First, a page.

Hailing from Murfreesboro, Tenn., indie rockers We Were The States have made a fledgeling career out of jamming Strokes-esque tunes in bars and on stages around the southeast.
Their sound falls comfortably in the category of southern-tinged garage rock ala The Whigs, but with a more frenetic quality akin to the Arctic Monkeys.
Though they recently released a spotty sophomore album called Rasa in late 2010, the band really showed it’s potential on the 2008 debut Believe the Thieves.
While simultaneously channeling the sonic verve of Oasis, and the short-burst spunk of The Ramones, We Were The States churned out approximately 30 minutes of sweaty, frenzied garage rock perfection with their independent debut.
Considering the historic focus on country music in Tennessee, especially considering the nearby city of Nashville’s roots, it’s refreshing to see a band bring the country rock swagger of Hank Williams and Johnny Cash, and turn it on it’s head with churning guitars that sound more at home in Brooklyn, as opposed to a mid-size town about 50 miles south of Nashville.
Since it’s release in 2008, Believe the Thieves has garnered the band some glimmers of buzz, playing sets at festivals like SXSW, and being listed as one of the “9 SXSW Bands that Blew Us Away Unexpectedly” by Wired.com. Though they sadly haven’t garnered too much attention, We Were the States is more than worthy of one of those “Next Big Thing” monikers, especially considering the attention heaped upon so-so acts like Vampire Weekend, etc. in recent years.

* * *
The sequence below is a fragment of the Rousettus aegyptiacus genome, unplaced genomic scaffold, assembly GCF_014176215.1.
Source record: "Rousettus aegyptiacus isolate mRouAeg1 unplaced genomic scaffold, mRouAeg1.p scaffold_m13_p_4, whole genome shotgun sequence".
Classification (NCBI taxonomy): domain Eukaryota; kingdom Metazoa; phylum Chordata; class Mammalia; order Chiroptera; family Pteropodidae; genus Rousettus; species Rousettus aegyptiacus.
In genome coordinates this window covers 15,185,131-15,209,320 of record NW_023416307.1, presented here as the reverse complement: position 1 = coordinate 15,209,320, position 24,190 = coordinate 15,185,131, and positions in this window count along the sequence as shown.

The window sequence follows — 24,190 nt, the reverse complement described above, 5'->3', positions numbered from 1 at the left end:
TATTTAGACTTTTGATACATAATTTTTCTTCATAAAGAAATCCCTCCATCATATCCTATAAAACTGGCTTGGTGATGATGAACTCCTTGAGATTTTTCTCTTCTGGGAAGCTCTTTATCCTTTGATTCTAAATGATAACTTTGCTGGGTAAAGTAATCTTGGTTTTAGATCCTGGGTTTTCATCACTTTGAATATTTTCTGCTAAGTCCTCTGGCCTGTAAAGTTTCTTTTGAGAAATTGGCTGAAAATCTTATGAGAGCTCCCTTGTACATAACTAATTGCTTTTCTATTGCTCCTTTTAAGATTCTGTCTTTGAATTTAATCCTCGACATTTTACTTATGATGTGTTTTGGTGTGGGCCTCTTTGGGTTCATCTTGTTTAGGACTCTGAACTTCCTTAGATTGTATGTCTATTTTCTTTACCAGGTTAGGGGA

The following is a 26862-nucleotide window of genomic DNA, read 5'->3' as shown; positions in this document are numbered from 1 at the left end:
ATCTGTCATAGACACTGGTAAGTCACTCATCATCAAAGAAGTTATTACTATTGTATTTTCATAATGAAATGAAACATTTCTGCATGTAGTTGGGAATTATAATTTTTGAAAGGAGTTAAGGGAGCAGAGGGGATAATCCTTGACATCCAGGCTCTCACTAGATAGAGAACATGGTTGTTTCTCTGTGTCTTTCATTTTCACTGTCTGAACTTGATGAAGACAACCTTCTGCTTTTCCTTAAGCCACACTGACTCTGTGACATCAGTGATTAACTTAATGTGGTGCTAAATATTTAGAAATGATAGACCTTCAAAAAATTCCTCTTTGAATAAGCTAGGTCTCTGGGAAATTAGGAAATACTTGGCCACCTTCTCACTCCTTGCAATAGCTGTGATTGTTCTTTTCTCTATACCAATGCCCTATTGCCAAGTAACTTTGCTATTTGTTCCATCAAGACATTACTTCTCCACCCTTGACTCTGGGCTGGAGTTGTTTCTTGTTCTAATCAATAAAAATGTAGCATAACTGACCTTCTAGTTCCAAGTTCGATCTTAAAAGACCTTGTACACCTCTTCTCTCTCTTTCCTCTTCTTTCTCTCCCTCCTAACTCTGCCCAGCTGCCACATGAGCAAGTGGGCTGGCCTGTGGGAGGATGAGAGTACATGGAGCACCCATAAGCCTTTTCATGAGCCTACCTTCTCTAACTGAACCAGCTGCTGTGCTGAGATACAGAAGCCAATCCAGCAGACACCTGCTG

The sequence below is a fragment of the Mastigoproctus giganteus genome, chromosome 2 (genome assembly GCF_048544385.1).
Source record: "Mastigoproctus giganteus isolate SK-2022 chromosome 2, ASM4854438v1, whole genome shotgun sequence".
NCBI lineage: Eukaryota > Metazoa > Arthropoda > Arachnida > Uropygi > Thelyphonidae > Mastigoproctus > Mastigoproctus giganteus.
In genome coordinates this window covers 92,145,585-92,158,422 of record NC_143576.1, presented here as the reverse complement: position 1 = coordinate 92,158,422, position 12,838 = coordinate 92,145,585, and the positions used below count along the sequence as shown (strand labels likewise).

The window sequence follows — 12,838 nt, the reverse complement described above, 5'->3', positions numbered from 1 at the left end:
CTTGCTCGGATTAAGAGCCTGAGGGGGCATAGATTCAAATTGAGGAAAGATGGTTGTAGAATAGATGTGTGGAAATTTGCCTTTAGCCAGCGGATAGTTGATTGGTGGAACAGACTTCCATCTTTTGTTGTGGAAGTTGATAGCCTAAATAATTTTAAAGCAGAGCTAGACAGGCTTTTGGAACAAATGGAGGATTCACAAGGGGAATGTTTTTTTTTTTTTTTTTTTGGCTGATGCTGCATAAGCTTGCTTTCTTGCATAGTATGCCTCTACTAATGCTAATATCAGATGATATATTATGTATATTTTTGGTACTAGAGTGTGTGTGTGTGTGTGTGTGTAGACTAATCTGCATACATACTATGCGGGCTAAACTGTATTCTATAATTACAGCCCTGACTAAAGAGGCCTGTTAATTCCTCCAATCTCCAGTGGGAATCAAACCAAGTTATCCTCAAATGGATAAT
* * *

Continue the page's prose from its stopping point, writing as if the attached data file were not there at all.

Highlights include the opening single “Up Your Sleeve,” which gives a solid approximation of the sound and vibe to come, as well as the blasting “Red Lion” and catchy “Start Something.”
If you’re looking for one of the better indie rock acts you’ve never heard of, We Were the States is just the ticket.
Plus, if you become a fan, the band tours close enough to Alabama that it would only take a short road trip to catch a live show.
The album is available to order online, and iTunes also has Believe the Thieves available for download.
‰ Trent Moore can be reached by e-mail at firstname.lastname@example.org, or by telephone at 734-2131, ext. 220.